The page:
Danit Peleg presented her final project at the Shenkar College of Engineering and Design about two years ago, setting off a real revolution in the fashion world. The clothing collection she showed, which drew inspiration from Eugene Delacroix’s painting “Liberty Leading the People,” was the first in the world created without the touch of a human hand, and was entirely printed on a 3-D printer from soft, pliable material that takes on an interesting, lace-like texture.
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“Just imagine the potential,” she said at the time in a video that accompanied the project and went viral. “If you’re cold, print yourselves a jacket. Flying without luggage? Just print your clothes in your hotel room. Will we soon be able to design, share and print our clothes at home?” she wondered at the end.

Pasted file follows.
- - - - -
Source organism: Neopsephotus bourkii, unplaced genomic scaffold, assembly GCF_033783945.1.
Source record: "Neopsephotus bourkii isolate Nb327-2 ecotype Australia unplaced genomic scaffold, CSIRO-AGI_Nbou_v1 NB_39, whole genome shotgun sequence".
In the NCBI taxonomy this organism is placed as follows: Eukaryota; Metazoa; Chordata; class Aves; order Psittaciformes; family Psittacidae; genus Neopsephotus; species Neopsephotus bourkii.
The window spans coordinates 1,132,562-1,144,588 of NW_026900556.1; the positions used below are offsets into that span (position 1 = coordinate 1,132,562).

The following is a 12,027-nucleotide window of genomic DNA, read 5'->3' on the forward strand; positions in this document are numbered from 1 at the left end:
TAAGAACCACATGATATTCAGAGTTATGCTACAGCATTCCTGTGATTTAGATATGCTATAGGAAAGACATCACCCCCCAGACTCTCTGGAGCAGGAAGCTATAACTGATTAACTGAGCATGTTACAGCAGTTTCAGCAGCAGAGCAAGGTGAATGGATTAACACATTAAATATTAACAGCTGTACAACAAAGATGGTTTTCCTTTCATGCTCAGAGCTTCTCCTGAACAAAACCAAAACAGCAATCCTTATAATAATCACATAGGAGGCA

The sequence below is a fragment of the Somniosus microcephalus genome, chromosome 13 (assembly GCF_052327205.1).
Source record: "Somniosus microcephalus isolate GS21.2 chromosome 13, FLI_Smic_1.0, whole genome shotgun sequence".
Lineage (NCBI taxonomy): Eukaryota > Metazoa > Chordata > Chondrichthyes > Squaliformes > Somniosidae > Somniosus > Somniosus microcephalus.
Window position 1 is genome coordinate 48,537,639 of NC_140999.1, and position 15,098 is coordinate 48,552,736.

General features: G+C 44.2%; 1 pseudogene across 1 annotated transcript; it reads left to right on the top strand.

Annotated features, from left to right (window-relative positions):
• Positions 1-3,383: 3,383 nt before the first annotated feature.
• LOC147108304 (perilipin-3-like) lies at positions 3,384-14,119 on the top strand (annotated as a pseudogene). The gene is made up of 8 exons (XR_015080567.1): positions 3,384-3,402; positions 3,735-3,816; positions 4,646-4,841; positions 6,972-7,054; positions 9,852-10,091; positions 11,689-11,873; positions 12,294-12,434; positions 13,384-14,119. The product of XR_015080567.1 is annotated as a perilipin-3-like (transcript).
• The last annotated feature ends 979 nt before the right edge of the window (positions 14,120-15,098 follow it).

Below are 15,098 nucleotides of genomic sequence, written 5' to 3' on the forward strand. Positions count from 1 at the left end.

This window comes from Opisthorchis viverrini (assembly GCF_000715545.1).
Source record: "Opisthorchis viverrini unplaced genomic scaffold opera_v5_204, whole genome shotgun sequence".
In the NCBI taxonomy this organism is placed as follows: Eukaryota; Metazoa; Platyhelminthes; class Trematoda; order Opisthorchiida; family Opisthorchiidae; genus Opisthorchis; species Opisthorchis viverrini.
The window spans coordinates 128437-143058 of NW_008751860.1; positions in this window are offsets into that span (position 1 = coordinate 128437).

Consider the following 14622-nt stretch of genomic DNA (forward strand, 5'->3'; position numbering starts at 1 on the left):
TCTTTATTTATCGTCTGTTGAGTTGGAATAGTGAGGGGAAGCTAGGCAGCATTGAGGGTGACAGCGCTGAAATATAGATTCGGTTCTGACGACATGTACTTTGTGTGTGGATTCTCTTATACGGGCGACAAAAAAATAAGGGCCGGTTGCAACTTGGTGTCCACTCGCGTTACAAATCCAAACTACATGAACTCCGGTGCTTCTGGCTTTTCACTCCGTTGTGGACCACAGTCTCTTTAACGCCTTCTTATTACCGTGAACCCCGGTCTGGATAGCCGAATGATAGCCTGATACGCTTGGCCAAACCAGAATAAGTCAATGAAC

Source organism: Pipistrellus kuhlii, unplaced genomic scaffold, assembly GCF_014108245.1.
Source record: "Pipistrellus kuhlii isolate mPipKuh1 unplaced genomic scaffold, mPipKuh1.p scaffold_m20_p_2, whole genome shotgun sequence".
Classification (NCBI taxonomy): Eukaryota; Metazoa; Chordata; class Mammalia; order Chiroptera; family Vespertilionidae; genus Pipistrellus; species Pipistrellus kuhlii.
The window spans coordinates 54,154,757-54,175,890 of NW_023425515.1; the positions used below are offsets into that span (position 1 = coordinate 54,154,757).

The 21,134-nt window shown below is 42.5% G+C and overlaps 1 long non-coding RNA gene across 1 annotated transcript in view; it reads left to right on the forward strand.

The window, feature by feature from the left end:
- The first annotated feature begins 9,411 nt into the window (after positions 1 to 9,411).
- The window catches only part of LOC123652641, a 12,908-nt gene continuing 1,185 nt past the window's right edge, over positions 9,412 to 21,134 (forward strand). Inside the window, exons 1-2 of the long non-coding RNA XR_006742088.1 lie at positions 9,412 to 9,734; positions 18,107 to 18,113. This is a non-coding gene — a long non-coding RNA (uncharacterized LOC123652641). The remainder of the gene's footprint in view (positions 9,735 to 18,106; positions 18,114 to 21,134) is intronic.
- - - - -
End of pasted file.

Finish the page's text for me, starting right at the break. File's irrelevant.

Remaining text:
Peleg, 29, from Tel Aviv, has been interviewed endlessly by media outlets the world over. She has spoken at a TED conference, been a guest on ”The Tyra Banks Show” and positioned herself at the forefront of the techno fashion industry. Fashion leaders are not enthusiastically embracing that industry – it’s an obvious threat to their businesses – but it could change the clothing world as we know it, giving it a DIY injection and stopping the manufacture of unnecessary waste and exploitation of exhausted Chinese children.
Peleg’s initial vision is closer than ever. She now offers a bomber jacket on her website that’s individually tailored, printed on a 3-D printer on order according to the customer’s preferences. Color choices are abundant both for the outside and the lining, and you can print up to five characters of your choosing on the back. Sizes range from small to extra large, and to complete the futuristic experience, you can have a virtual fitting session by transmitting a body picture using the application Nettelo.
The printing itself is done in a factory in Spain and takes 100 hours per garment (a third of the time it took to print Peled’s final project). There is a limit of 100 garments per project, and the price is $1,500 a piece. The future, however, certainly looks less costly.